An Garda Síochána is coming under pressure to publish full details of any contracts with private firms operating mobile speed detection cameras after it emerged that GoSafe, which operates 50 speed detection vehicles, was paid €1.2 million per month to carry out speed checks under the terms of a contract.
The figures, disclosed to RTÉ under Freedom of Information, shows details of the contract which ran for over six years until May 2017 when it was replaced by a new agreement.
GoSafe was paid a flat rate of almost €45,000 per month, in addition to a rate of €151.79 paid per hour of speed monitoring, and €144.40 for each surveying hour. There were also other costs, including covering staff who had to attend court cases.
GoSafe provides 7,373 hours of speed monitoring each month as well as a minimum of 100 hours of surveying.
Social Democrats co-leader Róisín Shortall said gardaí should now release information on other contracts, stating: “It is clearly in the public interest for us to know details of contracts with private companies operating services on behalf of the State’s law enforcement agencies.”
Dublin West TD and Justice Committee member, Jack Chambers said the contract details were “deeply troubling” and added: “From the very outset, this information should have been publically available and not hidden or shrouded in secrecy.”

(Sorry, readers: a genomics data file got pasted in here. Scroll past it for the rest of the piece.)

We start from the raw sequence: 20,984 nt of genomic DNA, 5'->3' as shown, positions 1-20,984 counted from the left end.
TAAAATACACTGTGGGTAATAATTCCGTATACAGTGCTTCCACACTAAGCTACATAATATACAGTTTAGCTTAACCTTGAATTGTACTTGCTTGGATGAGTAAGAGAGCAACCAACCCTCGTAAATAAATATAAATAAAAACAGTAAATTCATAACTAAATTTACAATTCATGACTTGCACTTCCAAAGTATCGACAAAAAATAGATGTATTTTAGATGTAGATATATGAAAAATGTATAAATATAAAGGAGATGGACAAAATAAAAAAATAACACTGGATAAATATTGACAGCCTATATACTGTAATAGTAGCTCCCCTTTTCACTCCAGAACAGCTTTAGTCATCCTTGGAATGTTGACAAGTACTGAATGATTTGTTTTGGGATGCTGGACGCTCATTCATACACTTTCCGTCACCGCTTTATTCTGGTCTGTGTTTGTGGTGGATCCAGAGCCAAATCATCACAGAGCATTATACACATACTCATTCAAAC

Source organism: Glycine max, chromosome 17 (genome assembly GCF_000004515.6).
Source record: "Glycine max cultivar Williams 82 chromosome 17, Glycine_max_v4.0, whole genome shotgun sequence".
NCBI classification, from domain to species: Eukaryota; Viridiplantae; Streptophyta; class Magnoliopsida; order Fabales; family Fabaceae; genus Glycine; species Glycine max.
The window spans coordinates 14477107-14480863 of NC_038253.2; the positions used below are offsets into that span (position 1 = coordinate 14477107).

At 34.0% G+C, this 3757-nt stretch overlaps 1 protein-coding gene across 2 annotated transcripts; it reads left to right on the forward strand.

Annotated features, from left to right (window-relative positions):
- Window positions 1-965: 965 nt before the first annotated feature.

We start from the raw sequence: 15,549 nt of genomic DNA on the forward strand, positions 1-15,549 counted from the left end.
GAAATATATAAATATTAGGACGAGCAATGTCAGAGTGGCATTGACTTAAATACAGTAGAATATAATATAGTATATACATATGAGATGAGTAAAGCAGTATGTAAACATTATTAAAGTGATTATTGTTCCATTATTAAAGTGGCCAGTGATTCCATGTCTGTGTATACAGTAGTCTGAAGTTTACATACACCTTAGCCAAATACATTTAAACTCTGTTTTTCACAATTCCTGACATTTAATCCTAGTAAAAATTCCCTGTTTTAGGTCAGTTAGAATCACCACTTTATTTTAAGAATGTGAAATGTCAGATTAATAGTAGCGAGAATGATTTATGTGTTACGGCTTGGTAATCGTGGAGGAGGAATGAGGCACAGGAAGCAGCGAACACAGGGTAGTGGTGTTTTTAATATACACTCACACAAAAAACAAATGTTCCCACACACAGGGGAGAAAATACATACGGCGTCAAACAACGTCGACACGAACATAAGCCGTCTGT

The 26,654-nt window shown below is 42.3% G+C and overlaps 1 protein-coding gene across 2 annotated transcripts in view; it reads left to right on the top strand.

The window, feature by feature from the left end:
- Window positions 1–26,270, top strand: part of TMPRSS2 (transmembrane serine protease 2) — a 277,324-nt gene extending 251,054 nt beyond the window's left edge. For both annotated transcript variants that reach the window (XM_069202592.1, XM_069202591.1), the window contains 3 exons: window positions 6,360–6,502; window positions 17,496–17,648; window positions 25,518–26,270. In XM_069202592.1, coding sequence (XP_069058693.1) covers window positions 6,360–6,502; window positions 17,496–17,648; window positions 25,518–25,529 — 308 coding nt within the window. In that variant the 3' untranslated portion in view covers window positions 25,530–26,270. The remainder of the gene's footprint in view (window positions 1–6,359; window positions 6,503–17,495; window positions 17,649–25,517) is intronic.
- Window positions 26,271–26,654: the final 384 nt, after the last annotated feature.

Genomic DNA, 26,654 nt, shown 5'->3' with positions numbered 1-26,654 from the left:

His Fianna Fáil party colleague, Sligo-Leitrim TD member of the Public Accounts Committee, Marc MacSharry, said the figures were “alarming”.
He said: “I have written to the chairman of the committee to request this be put on the agenda for the autumn.”
In 2014, the Department of Justice sought a report from gardaí after Judge Patrick Durcan, sitting at Ennis District Court, dismissed 98 speeding cases on the basis that GoSafe staff were unable to demonstrate the requisite legal authority for them to give evidence on behalf of gardaí in relation to the cases in court.
The department said it had subsequently received the report from the gardaí and that it made clear that such operators appear as witnesses for the prosecution.
“The report also set out how the process operates and highlighted individual errors by GoSafe staff (such as respect of scheduling) which occurred in a small number of cases before Judge Durcan,” said a department spokesman.
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